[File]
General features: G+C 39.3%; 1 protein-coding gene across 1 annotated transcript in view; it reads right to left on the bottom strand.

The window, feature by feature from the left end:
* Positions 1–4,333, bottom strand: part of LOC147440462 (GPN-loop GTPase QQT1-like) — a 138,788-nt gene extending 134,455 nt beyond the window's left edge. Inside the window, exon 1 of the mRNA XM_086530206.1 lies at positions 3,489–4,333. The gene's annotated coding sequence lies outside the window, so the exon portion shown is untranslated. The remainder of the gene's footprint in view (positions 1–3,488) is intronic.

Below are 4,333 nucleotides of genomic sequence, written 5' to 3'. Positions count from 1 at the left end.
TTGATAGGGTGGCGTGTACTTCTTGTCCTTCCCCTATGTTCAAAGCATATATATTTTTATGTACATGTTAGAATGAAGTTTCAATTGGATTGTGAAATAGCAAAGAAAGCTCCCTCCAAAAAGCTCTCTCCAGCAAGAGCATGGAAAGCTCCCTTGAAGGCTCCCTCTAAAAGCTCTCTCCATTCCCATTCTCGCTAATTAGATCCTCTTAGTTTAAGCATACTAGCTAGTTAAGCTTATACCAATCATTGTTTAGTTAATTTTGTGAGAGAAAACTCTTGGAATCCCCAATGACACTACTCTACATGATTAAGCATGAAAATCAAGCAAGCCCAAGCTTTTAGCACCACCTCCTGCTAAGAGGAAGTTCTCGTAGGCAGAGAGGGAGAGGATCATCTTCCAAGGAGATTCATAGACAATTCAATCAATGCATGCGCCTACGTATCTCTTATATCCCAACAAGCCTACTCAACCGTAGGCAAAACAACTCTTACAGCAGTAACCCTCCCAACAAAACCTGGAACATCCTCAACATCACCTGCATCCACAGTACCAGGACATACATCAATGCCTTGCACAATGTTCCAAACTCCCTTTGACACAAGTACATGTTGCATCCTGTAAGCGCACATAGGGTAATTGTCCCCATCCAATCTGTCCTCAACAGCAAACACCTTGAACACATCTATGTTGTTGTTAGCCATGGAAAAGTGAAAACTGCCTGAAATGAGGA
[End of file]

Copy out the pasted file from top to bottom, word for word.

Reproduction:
General features: G+C 39.3%; 1 protein-coding gene across 1 annotated transcript in view; it reads right to left on the bottom strand.

The window, feature by feature from the left end:
* Positions 1–4,333, bottom strand: part of LOC147440462 (GPN-loop GTPase QQT1-like) — a 138,788-nt gene extending 134,455 nt beyond the window's left edge. Inside the window, exon 1 of the mRNA XM_086530206.1 lies at positions 3,489–4,333. The gene's annotated coding sequence lies outside the window, so the exon portion shown is untranslated. The remainder of the gene's footprint in view (positions 1–3,488) is intronic.

Below are 4,333 nucleotides of genomic sequence, written 5' to 3'. Positions count from 1 at the left end.
TTGATAGGGTGGCGTGTACTTCTTGTCCTTCCCCTATGTTCAAAGCATATATATTTTTATGTACATGTTAGAATGAAGTTTCAATTGGATTGTGAAATAGCAAAGAAAGCTCCCTCCAAAAAGCTCTCTCCAGCAAGAGCATGGAAAGCTCCCTTGAAGGCTCCCTCTAAAAGCTCTCTCCATTCCCATTCTCGCTAATTAGATCCTCTTAGTTTAAGCATACTAGCTAGTTAAGCTTATACCAATCATTGTTTAGTTAATTTTGTGAGAGAAAACTCTTGGAATCCCCAATGACACTACTCTACATGATTAAGCATGAAAATCAAGCAAGCCCAAGCTTTTAGCACCACCTCCTGCTAAGAGGAAGTTCTCGTAGGCAGAGAGGGAGAGGATCATCTTCCAAGGAGATTCATAGACAATTCAATCAATGCATGCGCCTACGTATCTCTTATATCCCAACAAGCCTACTCAACCGTAGGCAAAACAACTCTTACAGCAGTAACCCTCCCAACAAAACCTGGAACATCCTCAACATCACCTGCATCCACAGTACCAGGACATACATCAATGCCTTGCACAATGTTCCAAACTCCCTTTGACACAAGTACATGTTGCATCCTGTAAGCGCACATAGGGTAATTGTCCCCATCCAATCTGTCCTCAACAGCAAACACCTTGAACACATCTATGTTGTTGTTAGCCATGGAAAAGTGAAAACTGCCTGAAATGAGGA